This type of welding uses ionised gases and electrodes to form hot plasma jets. It’s similar to TIG welding, but the plasma arc is separate from the shielding gas envelope due to positioning the electrode within the body of the welding torch.

Plasma arc welding is ideal for narrow and deep welds because the jets are particularly hot, enabling increased weld speeds.

Carbon arc welding

An electric arc forms between a non-consumable carbon electrode and the workpiece, joining the metals and creating a solid bond. This method was the first type of arc welding to be discovered and was previously commonly used. However, this process has since decreased due to the enhanced safety and convenience of modern techniques.

Submerged arc welding

This technique forms an electric arc between the workpiece and a continuously fed electrode. A layer of flux powder covers the arc and provides protective shielding gases and a slag, which can add alloying elements to the molten pool. The flux layer also prevents sparks and spatter and reduces heat loss.

After welding, a flux hopper can recycle unused flux and remove the slag layers.

This process, which the welder can operate as automatic or semi-automatic, allows deeper heat penetration but is restricted to steels and horizontal welds.

Atomic hydrogen welding

An arc generates between two tungsten electrodes, with hydrogen used as a shielding gas, and travels through the hydrogen gas, causing it to dissociate into atomic hydrogen.

A skilled operator is required to control the heat produced and the flow of the hydrogen gas and the arc. This process produces quick results but is rarely used as it’s expensive, involves highly inflammable gases, and is limited to flat positions. MIG welding is usually preferred.

Electroslag welding

This method is a combination of arc welding and resistance welding. A wire is fed into the welding area, and flux is added to the electrical arc until the molten slag covering on the weld surface reaches the electrode and ignites the arc. The electric resistance from the molten slag melts the filler metal and creates a molten pool on the joint surface.

Electroslag welding is ideal for welding thick materials, such as low carbon steel, due to a large amount of heat. The welder performs this process in a vertical – or close to vertical – position.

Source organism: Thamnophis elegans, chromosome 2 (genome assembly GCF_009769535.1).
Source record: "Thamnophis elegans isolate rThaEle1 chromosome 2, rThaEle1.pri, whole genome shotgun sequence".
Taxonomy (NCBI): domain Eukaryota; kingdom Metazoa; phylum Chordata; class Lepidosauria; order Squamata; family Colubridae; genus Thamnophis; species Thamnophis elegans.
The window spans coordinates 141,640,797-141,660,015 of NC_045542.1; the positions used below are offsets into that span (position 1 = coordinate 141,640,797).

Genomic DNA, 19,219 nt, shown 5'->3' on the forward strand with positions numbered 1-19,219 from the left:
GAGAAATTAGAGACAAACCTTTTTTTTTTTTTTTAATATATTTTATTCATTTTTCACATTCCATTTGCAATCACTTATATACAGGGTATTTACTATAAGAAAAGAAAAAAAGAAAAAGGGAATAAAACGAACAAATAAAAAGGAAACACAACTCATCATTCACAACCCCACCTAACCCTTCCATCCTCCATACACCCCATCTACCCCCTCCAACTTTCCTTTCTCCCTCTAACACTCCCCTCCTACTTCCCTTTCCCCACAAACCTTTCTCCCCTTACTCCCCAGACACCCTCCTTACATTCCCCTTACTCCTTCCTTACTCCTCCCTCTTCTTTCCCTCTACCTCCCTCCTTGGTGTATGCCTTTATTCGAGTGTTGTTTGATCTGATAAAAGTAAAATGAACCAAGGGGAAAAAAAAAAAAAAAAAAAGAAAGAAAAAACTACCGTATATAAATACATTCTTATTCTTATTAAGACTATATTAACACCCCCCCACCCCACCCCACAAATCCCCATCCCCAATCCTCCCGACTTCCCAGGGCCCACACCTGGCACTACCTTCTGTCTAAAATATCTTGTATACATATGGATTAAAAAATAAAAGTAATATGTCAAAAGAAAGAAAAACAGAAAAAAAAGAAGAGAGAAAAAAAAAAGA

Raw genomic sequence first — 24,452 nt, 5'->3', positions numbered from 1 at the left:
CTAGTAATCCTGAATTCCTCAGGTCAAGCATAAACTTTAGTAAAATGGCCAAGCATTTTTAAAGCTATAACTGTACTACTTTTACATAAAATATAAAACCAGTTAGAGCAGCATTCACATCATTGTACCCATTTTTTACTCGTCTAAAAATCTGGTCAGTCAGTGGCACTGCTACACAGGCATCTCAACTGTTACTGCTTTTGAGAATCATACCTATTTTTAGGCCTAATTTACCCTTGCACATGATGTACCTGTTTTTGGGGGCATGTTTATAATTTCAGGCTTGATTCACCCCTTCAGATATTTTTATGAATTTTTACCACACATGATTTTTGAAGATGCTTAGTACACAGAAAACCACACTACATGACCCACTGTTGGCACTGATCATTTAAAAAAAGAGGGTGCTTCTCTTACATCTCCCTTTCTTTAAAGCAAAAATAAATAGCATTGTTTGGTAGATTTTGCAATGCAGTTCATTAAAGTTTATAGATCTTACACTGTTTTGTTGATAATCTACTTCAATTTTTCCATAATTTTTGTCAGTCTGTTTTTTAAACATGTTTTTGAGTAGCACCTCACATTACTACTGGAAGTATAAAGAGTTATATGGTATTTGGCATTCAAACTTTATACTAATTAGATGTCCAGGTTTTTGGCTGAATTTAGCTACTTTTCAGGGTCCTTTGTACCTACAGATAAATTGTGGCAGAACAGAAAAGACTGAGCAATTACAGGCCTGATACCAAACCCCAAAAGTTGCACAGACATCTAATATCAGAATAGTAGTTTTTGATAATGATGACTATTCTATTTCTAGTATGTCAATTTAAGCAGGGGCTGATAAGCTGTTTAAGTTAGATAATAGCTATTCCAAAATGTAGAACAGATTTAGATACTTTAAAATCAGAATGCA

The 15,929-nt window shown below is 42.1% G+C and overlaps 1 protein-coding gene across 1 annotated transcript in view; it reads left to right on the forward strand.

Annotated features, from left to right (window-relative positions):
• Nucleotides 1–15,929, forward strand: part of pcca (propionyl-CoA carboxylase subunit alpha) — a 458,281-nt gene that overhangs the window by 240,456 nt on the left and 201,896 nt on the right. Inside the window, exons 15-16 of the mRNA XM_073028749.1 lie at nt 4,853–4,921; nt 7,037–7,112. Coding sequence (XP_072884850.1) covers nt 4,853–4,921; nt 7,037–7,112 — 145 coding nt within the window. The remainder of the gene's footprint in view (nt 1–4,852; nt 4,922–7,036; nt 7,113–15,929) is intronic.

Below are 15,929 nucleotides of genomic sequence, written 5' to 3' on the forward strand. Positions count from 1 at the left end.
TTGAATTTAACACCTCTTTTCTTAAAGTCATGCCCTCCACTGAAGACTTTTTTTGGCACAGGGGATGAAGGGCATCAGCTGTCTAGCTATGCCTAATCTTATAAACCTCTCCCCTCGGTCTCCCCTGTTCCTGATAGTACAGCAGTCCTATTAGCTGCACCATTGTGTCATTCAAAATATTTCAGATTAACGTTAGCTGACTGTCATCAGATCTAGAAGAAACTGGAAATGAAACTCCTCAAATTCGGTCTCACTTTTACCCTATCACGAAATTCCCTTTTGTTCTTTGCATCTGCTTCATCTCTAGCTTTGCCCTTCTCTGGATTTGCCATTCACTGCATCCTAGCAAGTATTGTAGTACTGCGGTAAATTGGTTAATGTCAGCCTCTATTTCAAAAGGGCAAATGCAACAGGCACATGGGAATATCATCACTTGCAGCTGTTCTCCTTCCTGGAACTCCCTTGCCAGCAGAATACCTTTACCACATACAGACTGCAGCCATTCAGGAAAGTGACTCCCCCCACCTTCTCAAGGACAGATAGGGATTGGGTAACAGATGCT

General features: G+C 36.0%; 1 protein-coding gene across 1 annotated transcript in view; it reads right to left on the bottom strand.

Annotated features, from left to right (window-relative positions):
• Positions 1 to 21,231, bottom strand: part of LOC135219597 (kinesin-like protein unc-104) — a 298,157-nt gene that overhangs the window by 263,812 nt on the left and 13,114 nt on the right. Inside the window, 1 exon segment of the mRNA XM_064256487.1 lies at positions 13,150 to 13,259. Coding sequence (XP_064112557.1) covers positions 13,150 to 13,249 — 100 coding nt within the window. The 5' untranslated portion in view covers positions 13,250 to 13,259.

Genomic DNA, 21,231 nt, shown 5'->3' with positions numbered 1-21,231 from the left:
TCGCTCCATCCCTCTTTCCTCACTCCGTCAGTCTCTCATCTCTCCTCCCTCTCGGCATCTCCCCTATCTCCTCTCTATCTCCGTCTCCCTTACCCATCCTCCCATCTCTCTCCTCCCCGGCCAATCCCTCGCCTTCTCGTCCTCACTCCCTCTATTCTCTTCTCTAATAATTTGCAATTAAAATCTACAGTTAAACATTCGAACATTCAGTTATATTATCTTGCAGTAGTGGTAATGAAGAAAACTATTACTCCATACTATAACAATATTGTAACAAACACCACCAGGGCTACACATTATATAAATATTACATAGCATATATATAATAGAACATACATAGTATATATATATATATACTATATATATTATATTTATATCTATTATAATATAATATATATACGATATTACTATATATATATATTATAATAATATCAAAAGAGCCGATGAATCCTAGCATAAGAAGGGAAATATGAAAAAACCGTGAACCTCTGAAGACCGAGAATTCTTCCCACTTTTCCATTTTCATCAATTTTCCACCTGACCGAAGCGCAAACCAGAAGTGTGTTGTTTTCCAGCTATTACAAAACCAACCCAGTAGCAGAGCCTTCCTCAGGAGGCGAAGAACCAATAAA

Drawn Arc (DA) stud welding

This method is generally considered a form of stud welding due to the equipment used, but the process involves producing an electric arc.

Using a Drawn Arc welding tool or gun, the welder places the stud against a base metal, which triggers a pilot arc and lifts the stud to a pre-set height. The Drawn Arc melts the stud’s base and the parent material, creating a molten pool. The return pressure forces the stud into the molten pool, and the ceramic ferrule detains the molten metal and establishes the weld. 

This process produces extremely strong welds, making it most beneficial for thick parent materials. It’s also suitable for use on uneven and flawed surfaces. Compared to Capacitor Discharge (CD) stud welding, DA is more expensive and time-consuming due to the need for ferrules. However, stud welding is often deemed more beneficial than arc welding, as it’s generally more cost-effective and provides faster results.

Each type of arc welding has various benefits, disadvantages, and requirements, making them fit for specific purposes. For further guidance on which welding process is most suitable for your application, contact a welding professional.

If you’re unsure whether arc welding or stud welding is the best process for your intended function, get in touch with Taylor Studwelding for advice. The company is a leading manufacturer and supplier of stud welding machines, including Drawn Arc stud welding equipment, that provide superiorly strong welds on various metals.